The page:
Rookie Noah Gragson and defending race and seasonal champion Joey Logano also finished in the top five to join the first three in the feature.

Burton spun out early in the first heat.

MORE: Heat race 1 results

MORE: Heat race 2 results

MORE: Heat race 3 results

MORE: Heat race 4 results

Last Chance Qualifier race 1 results

Last Chance Qualifier Race 2 results



Dr. Diandra: Strategies in making Clash picks


Crew chiefs must develop their approach to today’s Busch Light Clash at the Coliseum using only last year’s data, plus this year’s practice and qualifying.

Fans wagering (for fun and/or profit) must contend with the same lack of data as they make their Clash picks.

The shortest regular-season track is a half mile. A quarter-mile track is a different beast, even with a year’s worth of Next Gen experience.

“Last year everything was brand-new – the track, the format and the car,” Alan Gustafson, crew chief for Chase Elliott, said in a team release. “We’ll have a little bit better of an idea of what we’re going for this time around, but the track is so unique that even with going there last year, we’re still learning.”

As are the fans.

There are a few changes to keep in mind as you make your Clash picks.

NASCAR increased the field from 23 cars to 27. With 36 drivers entered, only nine will miss the Clash. Even without points on the line, no one wants to head home before the main event’s green flag.

Last year, equipment failures caused four out of five DNFs in the main race. Expect fewer mechanical issues this year.

But perhaps more aggression.

Don’t pay too much attention to practice

Last year’s practice times showed no correlation with Clash performance. Eventual winner Joey Logano finished practice last year with the 26th fastest lap — also known as the 11th-slowest lap. But he qualified fourth.

This year, despite losing about 40 hp to mufflers, Martin Truex Jr. set a fastest lap of 13.361 seconds. Truex’s lap beats last year’s best practice lap time of 13.455 seconds, set by Chase Elliott.

Although only seven-tenths of a second separate the fastest practice lap and the slowest, the change is far from linear.

A graph showing practice times for the Busch Light Clash field

  • The top 11 drivers are separated by just 0.048 seconds out of a 13- to 14-second lap
  • Brad Keselowski, who didn’t make the race last year, had the third slowest practice time.
  • Tyler Reddick ran the most total practice laps with 117. He was followed by Kevin Harvick (116), and Noah Gragson and Ricky Stenhouse Jr., both of whom made 115 laps.
  • Most drivers ran their best times in their first or second session. Austin Dillon, however, ran his best time on lap 109 of 112.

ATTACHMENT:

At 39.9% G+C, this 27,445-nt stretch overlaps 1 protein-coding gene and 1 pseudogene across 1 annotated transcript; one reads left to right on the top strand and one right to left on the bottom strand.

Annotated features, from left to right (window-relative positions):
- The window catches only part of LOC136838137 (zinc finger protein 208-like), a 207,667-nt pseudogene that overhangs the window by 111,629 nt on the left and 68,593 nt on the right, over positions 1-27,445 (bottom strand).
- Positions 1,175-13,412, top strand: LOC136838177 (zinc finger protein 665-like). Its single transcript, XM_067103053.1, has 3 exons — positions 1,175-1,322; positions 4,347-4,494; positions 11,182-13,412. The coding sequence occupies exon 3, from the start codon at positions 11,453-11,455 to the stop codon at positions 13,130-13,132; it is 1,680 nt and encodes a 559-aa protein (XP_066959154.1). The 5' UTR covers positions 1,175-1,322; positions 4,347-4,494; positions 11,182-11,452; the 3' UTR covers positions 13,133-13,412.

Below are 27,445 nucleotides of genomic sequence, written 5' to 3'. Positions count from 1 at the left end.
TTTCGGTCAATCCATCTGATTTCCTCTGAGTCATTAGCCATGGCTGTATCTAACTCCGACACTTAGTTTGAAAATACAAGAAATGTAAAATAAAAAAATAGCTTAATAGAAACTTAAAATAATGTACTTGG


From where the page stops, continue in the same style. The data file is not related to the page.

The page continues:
• The top three in practice also had the three best 10-lap averages.

Qualifying is the key to good Clash picks

Last year, qualifying position correlated well with driver finish in the Clash. If your driver qualified on the front two rows for his heat race, last year’s results suggest that the only thing keeping him from making tonight’s Clash is an accident or mechanical failure.

That’s bad news for Ty Gibbs, who wasn’t allowed to qualify and will start in the back of the field. It’s also a negative for Ryan Blaney, who posted a 40-second lap, however, Blaney has a shot at the provisional and Gibbs doesn’t.

The heat races are only 25 laps, which doesn’t leave much time for passing. Heat race starting position is highly correlated to heat race finishing position.

  • Last year, the pole-sitter for each of the four heat races held the lead for the entire race.
  • Of the 12 drivers starting in the top three for each heat race, nine drivers — 75% — finished in the top three.
  • Only the top-four finishers of each heat race advanced last year. This year, the top five move on. Last year, 16 of the 25 drivers (64%) starting in positions one through five finished in the top five of their heat races.
  • No driver who started a heat race from ninth finished better than sixth. That’s not encouraging news for Blaney and Gibbs, among others.

That means Justin Haley, Kyle Busch, Christopher Bell and William Byron are pretty much guaranteed locks for a good starting spot in the Clash.

The 20 drivers who qualified in the top five for their heat race have a very high probability of making it through to the main — and of finishing well there.

As was the case last year, practice showed little correlation with qualifying. Martin Truex Jr. qualified 22nd despite posting the best practice time.

The Last Chance Qualifiers